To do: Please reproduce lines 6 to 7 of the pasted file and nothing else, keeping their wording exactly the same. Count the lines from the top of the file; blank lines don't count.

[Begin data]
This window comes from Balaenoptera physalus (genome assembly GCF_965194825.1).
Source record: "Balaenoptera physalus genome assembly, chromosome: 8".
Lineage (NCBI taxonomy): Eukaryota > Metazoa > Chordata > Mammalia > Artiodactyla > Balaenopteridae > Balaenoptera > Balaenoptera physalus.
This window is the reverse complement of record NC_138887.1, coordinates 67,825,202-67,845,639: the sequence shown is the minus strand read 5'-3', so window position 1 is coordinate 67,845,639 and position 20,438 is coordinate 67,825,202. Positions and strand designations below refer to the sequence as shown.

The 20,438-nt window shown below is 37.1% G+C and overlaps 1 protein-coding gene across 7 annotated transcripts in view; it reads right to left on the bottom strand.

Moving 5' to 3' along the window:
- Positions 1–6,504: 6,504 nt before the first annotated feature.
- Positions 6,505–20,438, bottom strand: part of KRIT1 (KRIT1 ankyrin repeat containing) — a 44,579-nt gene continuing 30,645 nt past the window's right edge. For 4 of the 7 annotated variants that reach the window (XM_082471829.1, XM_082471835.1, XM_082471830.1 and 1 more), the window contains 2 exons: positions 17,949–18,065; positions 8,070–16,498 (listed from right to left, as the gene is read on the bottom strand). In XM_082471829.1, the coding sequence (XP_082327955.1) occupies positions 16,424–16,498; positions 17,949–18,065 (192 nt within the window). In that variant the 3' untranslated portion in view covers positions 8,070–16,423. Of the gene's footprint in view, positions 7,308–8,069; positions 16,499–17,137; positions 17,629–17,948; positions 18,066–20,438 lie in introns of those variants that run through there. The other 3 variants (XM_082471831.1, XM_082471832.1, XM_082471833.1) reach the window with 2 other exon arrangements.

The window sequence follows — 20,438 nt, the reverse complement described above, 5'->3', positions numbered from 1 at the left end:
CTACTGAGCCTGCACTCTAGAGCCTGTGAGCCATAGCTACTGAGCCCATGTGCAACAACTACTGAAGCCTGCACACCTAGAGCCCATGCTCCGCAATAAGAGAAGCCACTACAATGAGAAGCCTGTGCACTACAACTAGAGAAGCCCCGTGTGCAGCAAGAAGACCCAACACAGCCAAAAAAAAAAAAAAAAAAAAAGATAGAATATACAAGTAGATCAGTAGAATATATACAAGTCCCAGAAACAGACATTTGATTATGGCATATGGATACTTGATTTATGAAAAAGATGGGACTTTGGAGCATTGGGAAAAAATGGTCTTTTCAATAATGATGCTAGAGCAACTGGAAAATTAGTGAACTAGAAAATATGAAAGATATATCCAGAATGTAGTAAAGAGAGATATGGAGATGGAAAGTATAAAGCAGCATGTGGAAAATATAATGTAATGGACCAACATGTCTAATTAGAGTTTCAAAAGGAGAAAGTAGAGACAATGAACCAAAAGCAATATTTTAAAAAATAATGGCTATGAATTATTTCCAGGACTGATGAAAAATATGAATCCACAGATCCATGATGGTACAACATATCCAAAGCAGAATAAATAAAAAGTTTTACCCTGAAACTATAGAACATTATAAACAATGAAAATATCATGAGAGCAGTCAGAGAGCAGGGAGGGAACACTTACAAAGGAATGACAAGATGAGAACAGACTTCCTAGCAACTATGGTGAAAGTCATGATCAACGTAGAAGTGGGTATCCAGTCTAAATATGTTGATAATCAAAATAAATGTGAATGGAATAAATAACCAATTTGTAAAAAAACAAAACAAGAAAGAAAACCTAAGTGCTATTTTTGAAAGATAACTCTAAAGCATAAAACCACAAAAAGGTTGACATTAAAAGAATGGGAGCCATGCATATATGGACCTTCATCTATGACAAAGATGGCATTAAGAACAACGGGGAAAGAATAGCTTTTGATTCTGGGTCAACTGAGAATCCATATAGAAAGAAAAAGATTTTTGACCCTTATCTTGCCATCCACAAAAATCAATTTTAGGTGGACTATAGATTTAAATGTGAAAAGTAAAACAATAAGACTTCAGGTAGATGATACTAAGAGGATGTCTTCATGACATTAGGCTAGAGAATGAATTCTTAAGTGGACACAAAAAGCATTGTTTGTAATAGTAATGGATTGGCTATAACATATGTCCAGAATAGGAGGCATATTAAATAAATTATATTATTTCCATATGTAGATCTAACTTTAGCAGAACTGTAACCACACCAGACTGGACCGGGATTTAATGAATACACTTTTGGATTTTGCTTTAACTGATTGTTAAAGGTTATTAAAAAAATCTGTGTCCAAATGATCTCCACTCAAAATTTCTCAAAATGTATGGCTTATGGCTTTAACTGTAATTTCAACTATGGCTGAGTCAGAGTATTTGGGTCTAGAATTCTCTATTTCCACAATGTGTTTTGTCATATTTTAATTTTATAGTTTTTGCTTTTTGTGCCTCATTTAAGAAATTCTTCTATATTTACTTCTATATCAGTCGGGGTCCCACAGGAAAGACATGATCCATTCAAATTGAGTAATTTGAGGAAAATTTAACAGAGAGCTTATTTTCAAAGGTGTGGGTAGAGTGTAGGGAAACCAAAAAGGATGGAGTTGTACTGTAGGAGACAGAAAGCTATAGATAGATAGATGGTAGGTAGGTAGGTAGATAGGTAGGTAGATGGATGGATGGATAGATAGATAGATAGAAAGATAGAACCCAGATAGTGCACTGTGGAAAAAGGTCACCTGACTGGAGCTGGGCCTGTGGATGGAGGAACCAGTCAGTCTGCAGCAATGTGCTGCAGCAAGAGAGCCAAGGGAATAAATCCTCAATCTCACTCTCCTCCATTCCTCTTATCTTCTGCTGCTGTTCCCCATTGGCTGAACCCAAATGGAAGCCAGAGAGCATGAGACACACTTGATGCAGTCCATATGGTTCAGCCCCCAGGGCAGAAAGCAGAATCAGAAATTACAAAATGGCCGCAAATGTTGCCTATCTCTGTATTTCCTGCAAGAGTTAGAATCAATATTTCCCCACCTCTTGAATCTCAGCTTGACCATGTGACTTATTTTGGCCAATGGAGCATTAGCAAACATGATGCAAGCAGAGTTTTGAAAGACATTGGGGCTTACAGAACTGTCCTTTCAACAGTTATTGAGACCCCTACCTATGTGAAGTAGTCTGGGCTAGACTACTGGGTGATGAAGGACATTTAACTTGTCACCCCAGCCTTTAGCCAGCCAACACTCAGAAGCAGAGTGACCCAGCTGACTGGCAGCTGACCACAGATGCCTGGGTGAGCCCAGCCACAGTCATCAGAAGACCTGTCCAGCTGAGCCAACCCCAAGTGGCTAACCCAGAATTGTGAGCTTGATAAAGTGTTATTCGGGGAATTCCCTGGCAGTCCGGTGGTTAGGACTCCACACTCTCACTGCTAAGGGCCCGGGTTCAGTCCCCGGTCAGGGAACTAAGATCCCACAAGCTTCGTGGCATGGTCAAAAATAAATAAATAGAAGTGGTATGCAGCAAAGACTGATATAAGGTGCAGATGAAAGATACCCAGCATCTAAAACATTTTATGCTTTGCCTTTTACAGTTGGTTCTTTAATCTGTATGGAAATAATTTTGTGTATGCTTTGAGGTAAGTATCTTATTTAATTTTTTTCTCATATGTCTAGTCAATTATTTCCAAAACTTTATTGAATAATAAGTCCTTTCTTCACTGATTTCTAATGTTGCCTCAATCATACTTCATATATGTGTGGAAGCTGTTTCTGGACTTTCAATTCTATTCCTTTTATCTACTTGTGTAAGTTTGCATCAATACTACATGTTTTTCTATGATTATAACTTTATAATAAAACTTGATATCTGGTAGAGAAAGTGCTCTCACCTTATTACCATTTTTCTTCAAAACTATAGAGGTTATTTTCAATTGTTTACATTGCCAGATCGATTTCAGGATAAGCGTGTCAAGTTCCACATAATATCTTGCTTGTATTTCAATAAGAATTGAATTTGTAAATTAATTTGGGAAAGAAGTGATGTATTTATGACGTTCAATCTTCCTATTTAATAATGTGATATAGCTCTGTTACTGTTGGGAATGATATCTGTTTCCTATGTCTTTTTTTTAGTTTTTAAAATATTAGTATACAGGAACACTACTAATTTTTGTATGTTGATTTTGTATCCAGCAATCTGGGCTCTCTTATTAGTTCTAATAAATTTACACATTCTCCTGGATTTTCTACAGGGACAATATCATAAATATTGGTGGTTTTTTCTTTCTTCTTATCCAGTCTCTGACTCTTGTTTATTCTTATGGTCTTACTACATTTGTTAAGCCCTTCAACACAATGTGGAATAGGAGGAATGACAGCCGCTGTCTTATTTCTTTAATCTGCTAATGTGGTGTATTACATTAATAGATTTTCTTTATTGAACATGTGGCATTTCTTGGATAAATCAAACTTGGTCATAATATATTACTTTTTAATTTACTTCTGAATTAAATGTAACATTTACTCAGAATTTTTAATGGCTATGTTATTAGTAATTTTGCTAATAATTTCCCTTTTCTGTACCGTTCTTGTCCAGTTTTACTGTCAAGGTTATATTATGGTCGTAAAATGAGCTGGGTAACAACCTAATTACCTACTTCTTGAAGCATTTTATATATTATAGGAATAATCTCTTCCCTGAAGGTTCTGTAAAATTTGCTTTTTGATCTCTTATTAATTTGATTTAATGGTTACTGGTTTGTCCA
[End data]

Moving 5' to 3' along the window:
- Positions 1–6,504: 6,504 nt before the first annotated feature.